Surf on over to Power Line and you'll see an interesting business opportunity tucked in among the sidebar blogads. BetonIraq.com offers the savvy investor a once-in-a-lifetime opportunity to purchase the Iraqi Dinar (IQD) at rock-bottom prices and invest in the future of a free and democratic Iraq at the same time.
Sounds like a pretty cool deal, no? Even liberals might be interested, seeing as how it bypasses Rumsfeld's gang and goes right to the struggling nascent democracy itself. The blogad pitch seems convincing, too:
With yet another successful election, time may be running out to buy the New Iraqi Dinar before it hits the open market.
It's now unbelievably affordable. The same amount that was once equal to over $82,000 can now be purchased for around $45. But, what happens when the oil really starts to flow?
Hot dog! Click on the BetonIraq link and you get even more information, interspersed with photos of voting Iraqis, Iraqis waving American flags, Iraqis hugging American soldiers—you get the idea.
Before the Gulf War (part one), goes the pitch, the IQD was valued at over $3. Now it has fallen to a fraction of a penny. "Can Iraq's economy achieve, in a free market, what it once achieved under a brutal dictatorship?" Think that's questionable? You need go no further than the right sidebar to a set of "Beyond the Headlines" links. "Is anything good happening in Iraq? Much! Follow these links to see beyond the headlines, and discover the true Iraqi spirit of progress."
The problem? BetonIraq.com is, if not a total scam, at least an incredibly dubious investment. The pre-Gulf War dinar was "worth" $3.22 because that's what Saddam Hussein set its value at in 1982. Like the ruble of Soviet days, the IQD was not traded in free markets, so this previous "value" had no bearing in reality and was never tested on the open market.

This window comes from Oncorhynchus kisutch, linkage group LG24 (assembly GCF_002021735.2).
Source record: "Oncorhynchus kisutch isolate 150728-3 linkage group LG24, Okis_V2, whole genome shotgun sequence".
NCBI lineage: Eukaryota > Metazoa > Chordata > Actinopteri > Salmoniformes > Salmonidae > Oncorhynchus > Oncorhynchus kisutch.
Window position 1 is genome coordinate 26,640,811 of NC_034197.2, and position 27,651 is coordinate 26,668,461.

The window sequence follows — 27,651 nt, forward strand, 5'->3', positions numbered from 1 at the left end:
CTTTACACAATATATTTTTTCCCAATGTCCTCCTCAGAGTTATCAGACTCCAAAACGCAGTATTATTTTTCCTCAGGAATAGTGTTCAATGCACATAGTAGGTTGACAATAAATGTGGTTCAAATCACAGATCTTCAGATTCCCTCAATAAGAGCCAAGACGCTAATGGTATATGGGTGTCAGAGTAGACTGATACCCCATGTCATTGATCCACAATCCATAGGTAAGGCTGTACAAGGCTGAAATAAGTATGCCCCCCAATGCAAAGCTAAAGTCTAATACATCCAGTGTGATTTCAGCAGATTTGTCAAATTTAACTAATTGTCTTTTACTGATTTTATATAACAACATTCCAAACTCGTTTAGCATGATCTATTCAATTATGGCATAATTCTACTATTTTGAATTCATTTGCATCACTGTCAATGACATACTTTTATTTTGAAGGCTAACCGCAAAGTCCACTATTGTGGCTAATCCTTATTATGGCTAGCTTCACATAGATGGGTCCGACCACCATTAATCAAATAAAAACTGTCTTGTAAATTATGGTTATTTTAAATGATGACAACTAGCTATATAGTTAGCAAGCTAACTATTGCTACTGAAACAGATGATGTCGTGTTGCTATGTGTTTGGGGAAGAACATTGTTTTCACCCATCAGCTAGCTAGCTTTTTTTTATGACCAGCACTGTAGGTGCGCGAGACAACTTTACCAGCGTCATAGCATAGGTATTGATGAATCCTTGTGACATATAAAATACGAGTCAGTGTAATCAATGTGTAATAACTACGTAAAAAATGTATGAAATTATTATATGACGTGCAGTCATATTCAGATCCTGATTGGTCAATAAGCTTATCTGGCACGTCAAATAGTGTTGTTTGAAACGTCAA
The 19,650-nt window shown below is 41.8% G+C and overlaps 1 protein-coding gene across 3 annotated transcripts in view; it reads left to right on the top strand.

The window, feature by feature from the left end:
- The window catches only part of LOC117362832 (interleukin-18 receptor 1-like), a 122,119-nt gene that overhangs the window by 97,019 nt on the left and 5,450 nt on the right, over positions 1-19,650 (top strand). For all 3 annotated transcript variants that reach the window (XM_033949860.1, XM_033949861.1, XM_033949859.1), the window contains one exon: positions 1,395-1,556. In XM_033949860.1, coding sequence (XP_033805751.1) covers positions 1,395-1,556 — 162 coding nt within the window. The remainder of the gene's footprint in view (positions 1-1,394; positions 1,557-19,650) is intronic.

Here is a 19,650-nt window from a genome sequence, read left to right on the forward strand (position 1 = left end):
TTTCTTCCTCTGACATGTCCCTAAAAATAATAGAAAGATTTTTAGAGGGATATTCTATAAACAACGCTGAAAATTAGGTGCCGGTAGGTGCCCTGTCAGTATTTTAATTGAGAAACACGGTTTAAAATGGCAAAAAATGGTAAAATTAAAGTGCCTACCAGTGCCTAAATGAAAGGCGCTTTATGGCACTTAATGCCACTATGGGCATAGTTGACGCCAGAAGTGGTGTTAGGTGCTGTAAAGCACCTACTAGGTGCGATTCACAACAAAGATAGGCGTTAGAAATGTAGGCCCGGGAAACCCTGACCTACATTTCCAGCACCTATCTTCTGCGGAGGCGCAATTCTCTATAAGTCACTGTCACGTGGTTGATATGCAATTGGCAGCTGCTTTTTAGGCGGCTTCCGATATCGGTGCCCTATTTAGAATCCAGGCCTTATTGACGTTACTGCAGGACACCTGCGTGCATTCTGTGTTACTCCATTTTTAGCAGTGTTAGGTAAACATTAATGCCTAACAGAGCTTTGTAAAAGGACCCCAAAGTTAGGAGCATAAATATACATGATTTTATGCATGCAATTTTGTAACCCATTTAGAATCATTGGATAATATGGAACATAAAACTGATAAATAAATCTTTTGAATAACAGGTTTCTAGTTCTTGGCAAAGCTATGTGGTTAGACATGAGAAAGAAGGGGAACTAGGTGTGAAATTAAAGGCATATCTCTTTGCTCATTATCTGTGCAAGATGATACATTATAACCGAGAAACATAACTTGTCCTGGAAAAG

XE.com, one of the biggest currency exchange websites, has an entire section devoted to IQD scams, and warns investors that "buying the Iraq Dinar is a high risk investment with a poor outlook."
According to XE, the current value of the IQD is tightly controlled by the Central Bank of Iraq, and for good reason.
They evidently fear that open trading of the IQD would lead to a rout in which the value of the IQD would sink to practically nothing. Consider the situation. Why tightly control the trading of the IQD if it is likely to appreciate in value? If the value of the IQD were to surge, this could be held out as evidence of a surge of confidence in Iraq's economy.